Thursday, September 29, 2016

Dramatic postcard featuring a dragon and a ghost [help needed]

This old postcard features a striking illustration of a monk (or similar holy man) sitting on a rock outcropping of a mountain and reading from a scroll. A flame-spouting dragon has appeared, and it carries the figure of a ghostly woman on its back. Other monks are praying and hiding their faces in fear.

So, what's the story with this bit of Japanese folklore?

I think we can solve this fairly easily with the help of someone who can read Japanese. Here's the text that's printed on the back of the postcard. Please pass this along if you know someone who can read this. Comments can be left below or emailed to chrisottopa (at)

Successful translation few key phrases from that passage should be enough to help us find the tale that this represents within Japanese folklore and its many magical creatures.

We're going to need human help, though. I tried running the image of the text through i2OCR, a free online Optical Character Recognition (OCR) program. I then plugged those results into Google Translate. The results were not very good. Some of the words and phrases gleaned from this method include rope, diamond, embroidery, tears, woman, "ice year," "living rope," pigeon, pike, eel, tooth, "deer rope" and swollen. Also, quite oddly, the word "turbocharger," which I'm fairly certain is not part of Japanese folklore.

Proper nouns from the OCR include Hanare, Tsukuba, RinHanare, Atsushi Me, Nirrana Tei, L Peng, Kaano, Ru Dea, Tsu Nawapa, Eshin and Sunrihokoraburu Homareko.

So I can definitely still use some help.

I'll revise this post and add feedback and updates as they roll in.

For now, I'll leave y'all with the image of the stamp box on this unused postcard.


  1. Translation:

    "The Manifestation of Shichi-Menten.

    For nine years, the great priest had been preaching to his acolytes. During that time, a lone woman would always sit quietly and listen. The woman was, in actuality, the Daija-Snake who had lived for ages in the great mountain. The great priest, knowing of this, preached to this woman regarding enlightenment, and just then, the woman appeared in her snake form and vowed to act as a protector goddess of the mountain. 'Lady Shichi Menten' is that woman."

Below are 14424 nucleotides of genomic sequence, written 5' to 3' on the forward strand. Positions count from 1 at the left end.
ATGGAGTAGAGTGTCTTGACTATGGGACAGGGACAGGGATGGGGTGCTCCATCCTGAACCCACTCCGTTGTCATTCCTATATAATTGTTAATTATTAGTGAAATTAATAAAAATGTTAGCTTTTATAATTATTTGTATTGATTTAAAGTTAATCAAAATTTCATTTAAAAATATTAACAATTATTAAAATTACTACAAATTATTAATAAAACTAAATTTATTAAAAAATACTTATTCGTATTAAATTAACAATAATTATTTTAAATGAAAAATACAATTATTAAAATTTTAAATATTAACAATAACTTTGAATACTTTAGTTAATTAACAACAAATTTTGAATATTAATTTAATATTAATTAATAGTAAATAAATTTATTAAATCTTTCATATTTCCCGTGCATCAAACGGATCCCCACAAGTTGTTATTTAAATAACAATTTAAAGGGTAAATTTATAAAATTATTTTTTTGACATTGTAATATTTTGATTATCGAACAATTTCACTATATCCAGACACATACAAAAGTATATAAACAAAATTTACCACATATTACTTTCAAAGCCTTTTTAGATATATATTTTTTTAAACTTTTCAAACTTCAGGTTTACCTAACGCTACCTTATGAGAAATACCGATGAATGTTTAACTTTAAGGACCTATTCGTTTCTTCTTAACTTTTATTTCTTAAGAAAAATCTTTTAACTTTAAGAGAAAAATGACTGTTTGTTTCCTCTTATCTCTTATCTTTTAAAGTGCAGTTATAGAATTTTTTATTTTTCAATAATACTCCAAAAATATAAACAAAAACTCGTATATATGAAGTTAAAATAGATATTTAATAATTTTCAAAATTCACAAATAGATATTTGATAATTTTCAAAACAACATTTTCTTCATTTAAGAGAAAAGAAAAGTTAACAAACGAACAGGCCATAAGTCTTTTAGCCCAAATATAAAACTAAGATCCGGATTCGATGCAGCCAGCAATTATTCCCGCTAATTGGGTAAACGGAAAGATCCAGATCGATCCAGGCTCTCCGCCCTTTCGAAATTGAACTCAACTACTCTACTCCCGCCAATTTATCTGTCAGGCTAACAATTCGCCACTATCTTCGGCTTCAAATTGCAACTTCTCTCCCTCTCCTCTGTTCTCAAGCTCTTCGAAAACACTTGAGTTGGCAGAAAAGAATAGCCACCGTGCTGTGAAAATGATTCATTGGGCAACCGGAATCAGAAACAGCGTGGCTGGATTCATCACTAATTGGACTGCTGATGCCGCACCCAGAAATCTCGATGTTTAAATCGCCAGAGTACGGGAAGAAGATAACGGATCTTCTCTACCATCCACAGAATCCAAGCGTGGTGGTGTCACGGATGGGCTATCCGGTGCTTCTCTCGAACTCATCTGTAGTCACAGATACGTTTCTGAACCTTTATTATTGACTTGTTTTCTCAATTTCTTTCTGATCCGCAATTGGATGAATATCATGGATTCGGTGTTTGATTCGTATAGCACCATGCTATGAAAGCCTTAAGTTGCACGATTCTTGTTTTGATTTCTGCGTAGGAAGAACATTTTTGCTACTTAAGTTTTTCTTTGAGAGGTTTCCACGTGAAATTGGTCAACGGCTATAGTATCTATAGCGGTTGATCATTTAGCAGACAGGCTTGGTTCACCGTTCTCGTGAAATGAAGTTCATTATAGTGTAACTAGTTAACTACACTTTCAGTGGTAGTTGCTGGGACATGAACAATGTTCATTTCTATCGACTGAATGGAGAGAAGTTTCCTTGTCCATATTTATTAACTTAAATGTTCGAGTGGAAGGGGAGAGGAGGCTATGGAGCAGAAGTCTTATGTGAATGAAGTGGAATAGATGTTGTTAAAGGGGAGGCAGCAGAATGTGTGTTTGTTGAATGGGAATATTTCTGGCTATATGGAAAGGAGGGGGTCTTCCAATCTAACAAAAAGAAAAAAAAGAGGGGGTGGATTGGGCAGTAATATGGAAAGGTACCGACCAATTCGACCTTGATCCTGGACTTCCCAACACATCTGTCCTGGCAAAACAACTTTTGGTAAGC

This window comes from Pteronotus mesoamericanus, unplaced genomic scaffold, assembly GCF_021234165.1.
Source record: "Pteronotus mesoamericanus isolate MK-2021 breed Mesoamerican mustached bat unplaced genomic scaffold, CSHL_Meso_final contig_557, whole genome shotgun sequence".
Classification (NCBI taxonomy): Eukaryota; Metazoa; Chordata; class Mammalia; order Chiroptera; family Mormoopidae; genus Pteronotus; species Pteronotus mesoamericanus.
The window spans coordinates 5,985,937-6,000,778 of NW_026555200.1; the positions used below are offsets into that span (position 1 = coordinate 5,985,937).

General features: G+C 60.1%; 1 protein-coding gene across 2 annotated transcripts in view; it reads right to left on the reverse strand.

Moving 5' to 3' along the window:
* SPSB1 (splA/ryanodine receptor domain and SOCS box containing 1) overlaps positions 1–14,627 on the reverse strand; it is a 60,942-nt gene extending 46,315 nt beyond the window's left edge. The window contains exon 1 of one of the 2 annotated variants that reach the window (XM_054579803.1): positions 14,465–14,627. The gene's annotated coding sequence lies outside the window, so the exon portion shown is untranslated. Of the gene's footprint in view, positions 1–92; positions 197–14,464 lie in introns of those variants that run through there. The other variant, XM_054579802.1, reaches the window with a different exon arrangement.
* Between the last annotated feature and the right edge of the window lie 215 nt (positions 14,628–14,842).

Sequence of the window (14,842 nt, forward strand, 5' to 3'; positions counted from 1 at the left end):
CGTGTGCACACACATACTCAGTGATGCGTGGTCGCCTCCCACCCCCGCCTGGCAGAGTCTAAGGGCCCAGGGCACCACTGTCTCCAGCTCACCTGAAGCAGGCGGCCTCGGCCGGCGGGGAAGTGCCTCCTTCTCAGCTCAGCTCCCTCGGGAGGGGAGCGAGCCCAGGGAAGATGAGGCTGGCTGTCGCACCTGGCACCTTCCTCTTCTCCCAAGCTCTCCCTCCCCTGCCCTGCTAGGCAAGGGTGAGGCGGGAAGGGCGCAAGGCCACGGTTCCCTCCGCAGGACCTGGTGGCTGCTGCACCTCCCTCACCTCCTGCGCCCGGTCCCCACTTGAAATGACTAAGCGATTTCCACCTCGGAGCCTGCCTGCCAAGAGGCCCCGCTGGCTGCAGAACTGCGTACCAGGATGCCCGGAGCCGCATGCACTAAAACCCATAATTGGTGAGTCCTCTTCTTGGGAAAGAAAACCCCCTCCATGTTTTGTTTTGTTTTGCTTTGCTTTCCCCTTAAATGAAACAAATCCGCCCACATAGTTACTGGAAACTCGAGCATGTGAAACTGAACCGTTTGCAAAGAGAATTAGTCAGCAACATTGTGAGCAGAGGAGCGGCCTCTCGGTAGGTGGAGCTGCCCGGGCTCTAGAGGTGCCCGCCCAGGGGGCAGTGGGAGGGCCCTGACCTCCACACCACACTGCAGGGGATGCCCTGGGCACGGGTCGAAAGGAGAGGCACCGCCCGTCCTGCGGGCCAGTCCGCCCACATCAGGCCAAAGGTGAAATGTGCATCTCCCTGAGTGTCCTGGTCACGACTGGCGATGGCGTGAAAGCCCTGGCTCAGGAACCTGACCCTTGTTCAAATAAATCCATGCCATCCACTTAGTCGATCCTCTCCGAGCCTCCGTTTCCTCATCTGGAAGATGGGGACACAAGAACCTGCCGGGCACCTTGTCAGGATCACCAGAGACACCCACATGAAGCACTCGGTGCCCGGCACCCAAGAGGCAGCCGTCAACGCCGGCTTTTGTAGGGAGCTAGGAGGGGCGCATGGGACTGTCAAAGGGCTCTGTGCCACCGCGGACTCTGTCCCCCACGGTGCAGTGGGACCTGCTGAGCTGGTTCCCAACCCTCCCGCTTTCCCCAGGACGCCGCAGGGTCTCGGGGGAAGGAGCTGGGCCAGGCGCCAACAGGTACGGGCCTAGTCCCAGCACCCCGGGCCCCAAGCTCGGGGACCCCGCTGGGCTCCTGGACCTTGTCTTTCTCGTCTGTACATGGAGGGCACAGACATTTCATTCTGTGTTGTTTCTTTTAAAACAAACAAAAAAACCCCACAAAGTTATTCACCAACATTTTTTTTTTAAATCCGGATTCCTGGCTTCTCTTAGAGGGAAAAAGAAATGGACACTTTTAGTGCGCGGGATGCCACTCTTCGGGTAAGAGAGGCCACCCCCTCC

The story appears to be the origin story of a demigod within the pantheon of Nichiren-shu, a Buddhist sect in Japan (which I believe also has New Age-type followers in the U.S.). There are references to a mountain, which is likely meant to mean the location of the Nichiren-shu main temple/headquarters. The Japanese actually says "this mountain", which suggests that the document is something given to visitors to that temple itself. One educated guess is that the document is a little information pamphlet given to tourists who visited the temple. Some of the kanji characters, and the hiragana written to the side of those characters, are slightly archaic, suggesting that the document is fifty or a hundred years old (or more), or that perhaps the use was intentionally archaic to give it a more regal air (similar to using "thee" or "shalt" when quoting from the Bible).

    1. Wow. Thank you so much for this comment and ALL of your comments over the past few days. I am duly impressed with your multilingual skills and depth of knowledge on so many ephemera- and history-related topics. May I ask who you are and what has inspired you to be Papergreat's amazing comments benefactor? Peace!